Soon after Valladares completed his investigation, the CIA inspector general made one of his own. The version of his report that was released in 1998 is heavily censored but still goes far beyond what Negroponte has ever admitted. It concludes that “the Honduran military committed hundreds of human rights abuses since 1980, many of which were politically motivated and officially sanctioned.” It also suggests that diplomats at Negroponte’s embassy were discouraged from reporting these abuses. One of these diplomats, whose name is blotted out in the public version of the report, is quoted as saying that “the embassy country team in Honduras wanted reports on subjects such as this to be benign” because reporting about murders, executions, and corruption “would reflect negatively on Honduras and not be beneficial in carrying out US policy.” In one edited section of the report that apparently deals with a 1983 atrocity, the inspector general concludes that Negroponte

was particularly sensitive regarding the issue and was concerned that earlier CIA reporting on the same topic might create human rights problems for Honduras. Based on the ambassador’s reported concerns, ______ actively discouraged ______ from following up the information reported by the ______ source.

The next two pages of the report are censored in their entirety.

A former commander of Battalion 3-16, General Luis Alonso Discua Elvir, might have made an informative witness at Negroponte’s confirmation hearing, but although he has lived in Florida for several years, he is suddenly unavailable. He left the United States in February after his residence visa was canceled. “I think you as journalists can draw your own conclusions,” he said upon returning to Honduras. When an American reporter asked about the notorious battalion, he demurred, saying he wanted no more “problems with the United States” because “your country is too powerful.”

Around the same time that General Discua was deported, so was a second veteran of the battalion, Juan Angel Hernández Lara; he spent an uneasy month in Honduras, returned illegally to Florida, and was arrested and imprisoned there. A third veteran, José Barrera, was deported from Canada in January. But although these men are not talking, the effort to uncover their secrets is continuing. This month Honduran investigators plan to begin searching for human remains near the old base at Aguacate, which during the 1980s was a bustling headquarters for American and Honduran troops. The Honduran official who announced the search said: “Justice maintains the hope that sooner or later, the matter of the disappeared will be resolved.”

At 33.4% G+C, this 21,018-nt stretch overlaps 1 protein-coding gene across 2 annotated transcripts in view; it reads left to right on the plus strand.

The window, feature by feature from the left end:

Negroponte had some trouble finding another diplomatic post after he left Honduras in 1985, but he went on to have a successful career. For a time he returned to a job he had held before, deputy assistant secretary of state for oceans and fisheries affairs. Later he worked as Colin Powell’s deputy on the National Security Council. He was confirmed as ambassador to Mexico in 1989, and he served there when the United States was negotiating the North American Free Trade Agreement and giving help to the Mexican government in its fight against Zapatista rebels. In 1993 President Clinton named him ambassador to the Philippines. When he retired from the foreign service in 1997 to become an executive at McGraw-Hill, he could claim the friendship of high officials from both parties.